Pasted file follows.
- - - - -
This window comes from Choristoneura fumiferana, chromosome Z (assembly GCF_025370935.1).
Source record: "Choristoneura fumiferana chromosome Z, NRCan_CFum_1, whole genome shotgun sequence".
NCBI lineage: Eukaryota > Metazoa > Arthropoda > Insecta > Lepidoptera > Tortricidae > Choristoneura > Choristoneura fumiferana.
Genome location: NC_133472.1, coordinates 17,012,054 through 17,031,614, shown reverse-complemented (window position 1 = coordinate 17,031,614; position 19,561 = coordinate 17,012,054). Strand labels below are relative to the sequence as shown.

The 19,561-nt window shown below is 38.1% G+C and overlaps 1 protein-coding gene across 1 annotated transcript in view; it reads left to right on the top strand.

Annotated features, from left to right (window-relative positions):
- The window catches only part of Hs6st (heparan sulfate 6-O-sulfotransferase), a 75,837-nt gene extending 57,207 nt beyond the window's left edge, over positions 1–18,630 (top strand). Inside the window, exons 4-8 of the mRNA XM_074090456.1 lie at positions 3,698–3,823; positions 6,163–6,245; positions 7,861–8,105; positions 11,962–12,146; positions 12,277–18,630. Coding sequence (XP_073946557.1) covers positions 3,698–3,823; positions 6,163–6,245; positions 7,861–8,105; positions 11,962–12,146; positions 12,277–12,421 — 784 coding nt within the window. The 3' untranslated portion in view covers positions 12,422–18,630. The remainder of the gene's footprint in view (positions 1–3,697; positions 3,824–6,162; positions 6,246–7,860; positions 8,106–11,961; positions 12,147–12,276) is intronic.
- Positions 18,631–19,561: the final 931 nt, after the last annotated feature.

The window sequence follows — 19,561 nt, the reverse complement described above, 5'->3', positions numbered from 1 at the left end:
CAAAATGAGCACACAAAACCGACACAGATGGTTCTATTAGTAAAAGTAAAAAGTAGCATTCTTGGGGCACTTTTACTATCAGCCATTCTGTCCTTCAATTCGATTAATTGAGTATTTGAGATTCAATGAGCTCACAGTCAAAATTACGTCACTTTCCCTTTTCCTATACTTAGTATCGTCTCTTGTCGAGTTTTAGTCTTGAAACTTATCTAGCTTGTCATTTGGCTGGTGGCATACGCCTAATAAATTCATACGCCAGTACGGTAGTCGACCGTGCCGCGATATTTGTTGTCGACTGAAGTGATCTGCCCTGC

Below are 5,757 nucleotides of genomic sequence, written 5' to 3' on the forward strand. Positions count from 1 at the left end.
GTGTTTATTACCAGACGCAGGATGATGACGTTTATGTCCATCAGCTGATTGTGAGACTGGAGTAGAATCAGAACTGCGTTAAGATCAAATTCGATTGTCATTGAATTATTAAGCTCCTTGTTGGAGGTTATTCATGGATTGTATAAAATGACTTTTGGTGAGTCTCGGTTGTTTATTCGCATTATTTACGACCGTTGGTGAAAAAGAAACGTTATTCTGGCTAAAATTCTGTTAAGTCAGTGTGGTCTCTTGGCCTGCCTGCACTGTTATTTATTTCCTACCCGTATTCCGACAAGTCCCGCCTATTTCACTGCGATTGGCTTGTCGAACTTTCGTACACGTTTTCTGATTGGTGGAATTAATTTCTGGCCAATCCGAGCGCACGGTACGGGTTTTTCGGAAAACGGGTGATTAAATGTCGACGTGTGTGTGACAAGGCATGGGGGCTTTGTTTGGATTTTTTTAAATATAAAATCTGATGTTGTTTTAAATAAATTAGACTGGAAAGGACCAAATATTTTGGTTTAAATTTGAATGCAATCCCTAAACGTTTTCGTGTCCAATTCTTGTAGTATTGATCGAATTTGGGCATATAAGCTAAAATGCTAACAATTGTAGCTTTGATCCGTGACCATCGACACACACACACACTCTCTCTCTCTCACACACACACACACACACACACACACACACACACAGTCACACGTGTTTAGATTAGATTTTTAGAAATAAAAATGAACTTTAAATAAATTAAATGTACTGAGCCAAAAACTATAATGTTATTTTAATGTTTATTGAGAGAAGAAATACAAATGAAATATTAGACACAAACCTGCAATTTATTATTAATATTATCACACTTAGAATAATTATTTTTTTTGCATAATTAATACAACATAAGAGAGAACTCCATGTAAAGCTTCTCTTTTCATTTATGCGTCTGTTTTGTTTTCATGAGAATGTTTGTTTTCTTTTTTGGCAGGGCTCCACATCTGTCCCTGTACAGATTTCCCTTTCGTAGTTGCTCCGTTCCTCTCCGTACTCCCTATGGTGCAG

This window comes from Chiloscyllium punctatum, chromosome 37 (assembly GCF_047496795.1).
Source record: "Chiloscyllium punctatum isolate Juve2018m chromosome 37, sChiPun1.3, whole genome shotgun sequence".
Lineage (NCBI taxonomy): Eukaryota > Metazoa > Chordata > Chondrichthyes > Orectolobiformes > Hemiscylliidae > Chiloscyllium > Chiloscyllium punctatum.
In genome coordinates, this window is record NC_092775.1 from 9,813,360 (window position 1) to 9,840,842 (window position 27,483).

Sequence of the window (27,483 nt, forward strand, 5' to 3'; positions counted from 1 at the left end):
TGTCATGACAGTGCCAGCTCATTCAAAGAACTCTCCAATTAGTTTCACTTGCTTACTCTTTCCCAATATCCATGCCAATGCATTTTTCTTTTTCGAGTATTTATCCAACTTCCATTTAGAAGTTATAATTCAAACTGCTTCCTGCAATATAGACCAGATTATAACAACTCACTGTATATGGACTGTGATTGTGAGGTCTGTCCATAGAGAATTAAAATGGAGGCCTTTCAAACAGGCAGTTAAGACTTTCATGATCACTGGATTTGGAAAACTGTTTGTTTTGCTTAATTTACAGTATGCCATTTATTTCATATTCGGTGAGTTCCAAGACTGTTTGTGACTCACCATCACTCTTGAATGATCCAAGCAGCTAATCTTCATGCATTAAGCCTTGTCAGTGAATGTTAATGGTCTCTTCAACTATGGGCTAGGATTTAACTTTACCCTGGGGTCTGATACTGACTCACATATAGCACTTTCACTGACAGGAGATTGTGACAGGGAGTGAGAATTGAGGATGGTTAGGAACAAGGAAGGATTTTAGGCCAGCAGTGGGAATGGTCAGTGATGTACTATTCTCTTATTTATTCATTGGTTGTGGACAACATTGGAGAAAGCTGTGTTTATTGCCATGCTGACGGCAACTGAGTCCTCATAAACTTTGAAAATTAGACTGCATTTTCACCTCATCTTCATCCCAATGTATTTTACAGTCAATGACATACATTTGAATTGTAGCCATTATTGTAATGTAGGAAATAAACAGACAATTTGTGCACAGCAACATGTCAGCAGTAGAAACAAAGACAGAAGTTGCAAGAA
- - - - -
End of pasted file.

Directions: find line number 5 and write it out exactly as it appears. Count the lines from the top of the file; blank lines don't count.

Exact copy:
The 19,561-nt window shown below is 38.1% G+C and overlaps 1 protein-coding gene across 1 annotated transcript in view; it reads left to right on the top strand.